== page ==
| Participating at he the 2016 Middle European Mathematical Olympiad organized in Austria, Croatian team of young mathematicians won both in the individual and team competition. Each competition lasts five hours. The problems are of the “olympic” type, typically divided into four areas: algebra, combinatorics, geometry and number theory. In the individual competition, the students solve one problem from each area. The team competition consists of eight problems, two from each area. Each of the ten participating countries (Austria, Croatia, Czech Republic, Germany, Hungary, Lithuania, Poland, Slovakia, Slovenia, Switzerland) has six competitiors, and out of 60 competitors, about half of them are awarded with gold, silver and bronze medals. On the photo Patrik Papac from Dubrovnik, gold medal. |
In individual math competition at MEMO, Croatia was the most successful country among 10 participating Middle-European countries, winning 2 gold medals, 1 silver and 3 bronze medals.
In the MEMO team competition, Croatia also won and with the perfect score; i.e., all of Croatian students won the maximal possible numbr of points:
Luka Banović, bronze,
with the Baška Tablet behind him.
Gimnazija Andrija Mohorovičić, Rijeka
Petar Nizić-Nikolac, gold.
XV. gimnazija, Zagreb
Lukas Novak, silver.
Gimnazija Josipa Slavenskog, Čakovec
Patrik Papac, gold.
Gimnazija Dubrovnik, Dubrovnik
Ivan Sinčić, bronze.
Gimnazija Andrije Mohorovičića, Rijeka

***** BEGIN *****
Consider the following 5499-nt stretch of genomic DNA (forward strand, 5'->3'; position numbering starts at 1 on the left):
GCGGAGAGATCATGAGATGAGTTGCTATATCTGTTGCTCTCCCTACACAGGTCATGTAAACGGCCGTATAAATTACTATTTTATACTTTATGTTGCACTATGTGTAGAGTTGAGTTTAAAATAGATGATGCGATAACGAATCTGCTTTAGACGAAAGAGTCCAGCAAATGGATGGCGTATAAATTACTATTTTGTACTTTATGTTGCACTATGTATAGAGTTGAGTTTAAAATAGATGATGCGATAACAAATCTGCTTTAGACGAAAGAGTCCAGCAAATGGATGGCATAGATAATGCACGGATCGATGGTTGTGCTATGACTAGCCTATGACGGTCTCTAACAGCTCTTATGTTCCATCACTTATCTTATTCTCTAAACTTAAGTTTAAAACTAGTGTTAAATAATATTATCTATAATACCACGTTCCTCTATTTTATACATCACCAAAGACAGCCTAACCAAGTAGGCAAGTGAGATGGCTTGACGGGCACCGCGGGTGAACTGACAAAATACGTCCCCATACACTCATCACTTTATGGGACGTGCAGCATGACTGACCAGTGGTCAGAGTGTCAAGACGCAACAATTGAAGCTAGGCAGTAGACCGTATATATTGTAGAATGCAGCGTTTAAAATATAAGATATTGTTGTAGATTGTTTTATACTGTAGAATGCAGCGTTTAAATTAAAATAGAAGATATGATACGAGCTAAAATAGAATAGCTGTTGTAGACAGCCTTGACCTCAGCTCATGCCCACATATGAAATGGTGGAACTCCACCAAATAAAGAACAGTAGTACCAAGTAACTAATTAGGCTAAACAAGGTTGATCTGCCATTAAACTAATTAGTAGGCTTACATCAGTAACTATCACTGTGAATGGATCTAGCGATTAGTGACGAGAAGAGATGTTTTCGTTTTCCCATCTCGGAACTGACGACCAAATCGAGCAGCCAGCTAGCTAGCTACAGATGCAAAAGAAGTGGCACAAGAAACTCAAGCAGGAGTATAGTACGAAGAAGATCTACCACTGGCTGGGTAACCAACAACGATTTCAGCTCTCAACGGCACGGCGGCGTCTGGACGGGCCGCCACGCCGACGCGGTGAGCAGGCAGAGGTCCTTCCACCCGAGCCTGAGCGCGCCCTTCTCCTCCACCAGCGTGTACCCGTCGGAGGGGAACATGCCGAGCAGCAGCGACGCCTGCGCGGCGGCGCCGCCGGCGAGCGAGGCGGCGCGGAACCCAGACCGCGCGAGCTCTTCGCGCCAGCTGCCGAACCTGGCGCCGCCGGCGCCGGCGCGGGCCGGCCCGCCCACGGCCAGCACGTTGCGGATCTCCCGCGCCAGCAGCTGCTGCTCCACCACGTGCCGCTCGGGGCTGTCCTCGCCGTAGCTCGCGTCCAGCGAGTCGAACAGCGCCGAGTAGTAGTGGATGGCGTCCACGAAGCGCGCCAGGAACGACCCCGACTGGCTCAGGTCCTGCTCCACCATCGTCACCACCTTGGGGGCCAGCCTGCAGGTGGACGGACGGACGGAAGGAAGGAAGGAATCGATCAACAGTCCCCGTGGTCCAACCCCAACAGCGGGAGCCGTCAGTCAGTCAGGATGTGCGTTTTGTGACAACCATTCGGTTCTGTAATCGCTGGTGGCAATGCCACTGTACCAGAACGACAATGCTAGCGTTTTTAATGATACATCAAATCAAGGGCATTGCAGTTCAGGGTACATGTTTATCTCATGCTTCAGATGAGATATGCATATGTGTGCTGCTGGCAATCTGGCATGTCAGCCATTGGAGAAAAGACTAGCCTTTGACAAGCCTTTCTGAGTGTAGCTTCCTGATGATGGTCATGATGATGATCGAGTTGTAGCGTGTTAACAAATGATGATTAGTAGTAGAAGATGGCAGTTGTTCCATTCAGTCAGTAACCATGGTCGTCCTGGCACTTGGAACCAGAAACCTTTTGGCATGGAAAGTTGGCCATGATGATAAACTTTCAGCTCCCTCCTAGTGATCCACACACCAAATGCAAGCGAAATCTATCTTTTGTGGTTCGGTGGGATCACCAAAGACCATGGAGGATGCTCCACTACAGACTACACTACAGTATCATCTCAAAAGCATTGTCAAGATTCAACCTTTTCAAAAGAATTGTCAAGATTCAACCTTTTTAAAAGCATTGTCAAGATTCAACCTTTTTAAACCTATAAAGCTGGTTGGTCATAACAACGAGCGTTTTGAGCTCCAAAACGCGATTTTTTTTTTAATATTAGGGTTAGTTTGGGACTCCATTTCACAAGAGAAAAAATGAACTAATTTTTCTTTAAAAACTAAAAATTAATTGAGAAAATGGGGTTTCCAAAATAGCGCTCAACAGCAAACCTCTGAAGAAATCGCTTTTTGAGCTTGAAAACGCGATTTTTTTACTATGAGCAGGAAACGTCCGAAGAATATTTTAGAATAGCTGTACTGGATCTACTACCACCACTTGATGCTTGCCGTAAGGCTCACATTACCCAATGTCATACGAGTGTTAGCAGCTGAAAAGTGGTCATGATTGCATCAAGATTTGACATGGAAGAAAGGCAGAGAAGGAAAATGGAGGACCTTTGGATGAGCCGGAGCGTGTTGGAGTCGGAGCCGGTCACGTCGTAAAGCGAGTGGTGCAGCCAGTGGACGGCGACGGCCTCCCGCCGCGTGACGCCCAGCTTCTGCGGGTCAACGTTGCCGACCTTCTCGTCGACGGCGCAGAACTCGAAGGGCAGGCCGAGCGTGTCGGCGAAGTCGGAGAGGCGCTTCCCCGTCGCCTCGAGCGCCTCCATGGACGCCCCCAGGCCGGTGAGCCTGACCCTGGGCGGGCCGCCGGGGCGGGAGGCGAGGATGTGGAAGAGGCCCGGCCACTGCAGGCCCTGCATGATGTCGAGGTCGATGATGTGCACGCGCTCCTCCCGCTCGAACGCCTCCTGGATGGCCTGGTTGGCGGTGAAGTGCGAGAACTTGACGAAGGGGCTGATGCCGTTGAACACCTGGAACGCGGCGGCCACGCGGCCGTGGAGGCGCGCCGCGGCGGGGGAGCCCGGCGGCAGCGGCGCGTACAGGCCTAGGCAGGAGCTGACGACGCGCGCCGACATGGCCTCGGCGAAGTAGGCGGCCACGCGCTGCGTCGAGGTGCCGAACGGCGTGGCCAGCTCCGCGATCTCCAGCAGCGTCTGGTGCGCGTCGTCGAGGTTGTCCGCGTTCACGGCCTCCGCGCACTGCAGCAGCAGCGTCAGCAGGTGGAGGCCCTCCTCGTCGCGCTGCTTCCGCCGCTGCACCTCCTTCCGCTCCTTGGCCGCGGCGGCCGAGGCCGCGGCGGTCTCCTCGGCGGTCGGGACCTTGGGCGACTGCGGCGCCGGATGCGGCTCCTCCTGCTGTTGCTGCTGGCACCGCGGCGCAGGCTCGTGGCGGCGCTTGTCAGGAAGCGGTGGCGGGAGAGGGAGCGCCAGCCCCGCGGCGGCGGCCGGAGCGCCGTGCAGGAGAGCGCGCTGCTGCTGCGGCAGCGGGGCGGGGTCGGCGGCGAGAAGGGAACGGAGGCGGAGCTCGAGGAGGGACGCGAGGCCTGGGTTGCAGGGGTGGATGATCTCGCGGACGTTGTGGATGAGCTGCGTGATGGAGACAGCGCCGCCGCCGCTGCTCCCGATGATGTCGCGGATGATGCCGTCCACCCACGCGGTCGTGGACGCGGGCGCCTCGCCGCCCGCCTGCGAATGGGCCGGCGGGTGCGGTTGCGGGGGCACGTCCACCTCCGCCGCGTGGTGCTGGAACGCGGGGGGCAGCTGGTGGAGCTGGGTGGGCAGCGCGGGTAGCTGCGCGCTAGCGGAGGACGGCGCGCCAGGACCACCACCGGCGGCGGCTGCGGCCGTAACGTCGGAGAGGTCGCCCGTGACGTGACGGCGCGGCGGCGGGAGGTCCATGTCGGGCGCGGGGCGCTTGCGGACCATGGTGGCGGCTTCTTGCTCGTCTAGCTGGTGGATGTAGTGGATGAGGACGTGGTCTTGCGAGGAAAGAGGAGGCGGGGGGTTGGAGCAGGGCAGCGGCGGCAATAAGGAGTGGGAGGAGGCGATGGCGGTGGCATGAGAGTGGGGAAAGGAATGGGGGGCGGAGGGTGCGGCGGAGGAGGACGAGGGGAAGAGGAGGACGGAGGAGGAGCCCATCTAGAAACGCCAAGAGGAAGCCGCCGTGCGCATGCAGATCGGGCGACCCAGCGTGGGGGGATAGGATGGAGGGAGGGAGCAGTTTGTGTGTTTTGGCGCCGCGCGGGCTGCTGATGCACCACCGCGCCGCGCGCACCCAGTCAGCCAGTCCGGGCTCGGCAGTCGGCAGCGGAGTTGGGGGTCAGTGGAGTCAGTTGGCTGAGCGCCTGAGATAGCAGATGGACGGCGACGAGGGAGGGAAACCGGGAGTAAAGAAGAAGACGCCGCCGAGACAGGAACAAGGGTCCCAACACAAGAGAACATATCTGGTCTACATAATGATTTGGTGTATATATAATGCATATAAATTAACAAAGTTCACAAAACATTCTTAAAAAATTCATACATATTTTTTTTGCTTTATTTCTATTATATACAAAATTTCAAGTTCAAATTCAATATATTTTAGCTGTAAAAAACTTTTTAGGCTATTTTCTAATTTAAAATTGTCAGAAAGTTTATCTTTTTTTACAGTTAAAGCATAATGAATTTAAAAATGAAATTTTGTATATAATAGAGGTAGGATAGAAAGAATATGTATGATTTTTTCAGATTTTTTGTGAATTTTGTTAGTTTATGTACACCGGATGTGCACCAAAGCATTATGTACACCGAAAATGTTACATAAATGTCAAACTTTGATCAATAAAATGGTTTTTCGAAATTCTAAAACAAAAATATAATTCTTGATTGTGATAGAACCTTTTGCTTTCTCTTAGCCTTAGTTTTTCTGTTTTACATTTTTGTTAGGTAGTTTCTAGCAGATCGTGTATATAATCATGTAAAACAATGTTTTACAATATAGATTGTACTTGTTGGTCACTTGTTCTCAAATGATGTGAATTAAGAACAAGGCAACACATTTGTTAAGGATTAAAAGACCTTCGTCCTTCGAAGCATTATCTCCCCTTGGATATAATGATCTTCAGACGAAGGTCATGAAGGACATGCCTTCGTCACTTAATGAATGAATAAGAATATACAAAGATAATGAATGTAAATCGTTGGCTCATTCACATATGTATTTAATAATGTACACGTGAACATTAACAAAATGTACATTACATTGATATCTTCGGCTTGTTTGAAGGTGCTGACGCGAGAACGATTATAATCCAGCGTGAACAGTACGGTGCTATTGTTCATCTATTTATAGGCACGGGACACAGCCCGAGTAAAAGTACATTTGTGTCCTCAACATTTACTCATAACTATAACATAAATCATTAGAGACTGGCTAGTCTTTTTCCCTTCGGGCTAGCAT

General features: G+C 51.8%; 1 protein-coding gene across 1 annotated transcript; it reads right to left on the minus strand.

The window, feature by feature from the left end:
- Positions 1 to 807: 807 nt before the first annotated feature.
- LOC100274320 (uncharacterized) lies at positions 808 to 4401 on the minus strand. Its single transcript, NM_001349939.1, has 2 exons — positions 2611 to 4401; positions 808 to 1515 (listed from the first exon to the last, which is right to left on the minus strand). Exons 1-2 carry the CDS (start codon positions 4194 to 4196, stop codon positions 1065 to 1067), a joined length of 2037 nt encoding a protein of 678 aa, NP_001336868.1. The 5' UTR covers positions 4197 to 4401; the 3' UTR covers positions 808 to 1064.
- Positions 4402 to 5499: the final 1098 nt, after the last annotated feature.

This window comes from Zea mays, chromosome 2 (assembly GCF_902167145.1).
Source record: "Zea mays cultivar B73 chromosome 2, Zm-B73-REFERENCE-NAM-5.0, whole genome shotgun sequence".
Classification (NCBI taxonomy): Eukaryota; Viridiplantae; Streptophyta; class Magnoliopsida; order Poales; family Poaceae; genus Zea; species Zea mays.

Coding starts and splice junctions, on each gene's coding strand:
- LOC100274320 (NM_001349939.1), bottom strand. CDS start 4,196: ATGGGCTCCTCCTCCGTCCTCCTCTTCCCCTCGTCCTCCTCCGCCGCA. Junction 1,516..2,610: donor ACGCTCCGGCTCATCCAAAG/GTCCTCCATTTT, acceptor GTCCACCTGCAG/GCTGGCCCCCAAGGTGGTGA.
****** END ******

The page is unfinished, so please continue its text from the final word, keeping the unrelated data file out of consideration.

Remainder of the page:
Tadej Petar Tukara, bronze.
XV. gimnazija, Zagreb
What is MEMO?
The Middle European Mathematical Olympiad (MEMO) is an annual mathematical competition that was first held in 2007. It is the successor of Austrian-Polish Mathematical Competition (ÖPMW / APZM), which was held 29 times from 1978 to 2006 as a competition between one Austrian and one Polish team. Now ten countries participate in the MEMO: Austria, Croatia, Czech Republic, Germany, Hungary, Lithuania, Poland, Slovakia, Slovenia and Switzerland.
Similar to the International Mathematical Olympiad (IMO), each country participates with up to six students and two team leaders. As one of the main goals of the new competition was to provide the possibility for a larger number of students to gain experience in international competitions, the teams participating in the MEMO are typically disjoint from the IMO teams of their countries. Also, MEMO is meant to prepare younger students for a future participation in the International Mathematical Olympiad, therefore students in their senior year are not eligible to be in the MEMO team.
The MEMO consist of an individual competition and a team competition, each lasting five hours. The problems are of the “olympic” type, typically divided into four areas: algebra, combinatorics, geometry and number theory. In the individual competition, the students solve one problem from each area. The team competition consists of eight problems, two from each area (although at the first two MEMOs also the team competition had only four problems). In the team competition, the students of each team solve the problems together, which gives the competition a very special atmosphere. The team part of the competition existed also at the ÖPMW / APZM, but it is otherwise a rarity in mathematical competitions.
The whole program lasts for one week. Problem selection, translation, the competition itself, and the scoring are all performed during this time. Besides the individual and team competition, the program also contains excursions and sports activities.
Formated for CROWN by Darko Žubrinić
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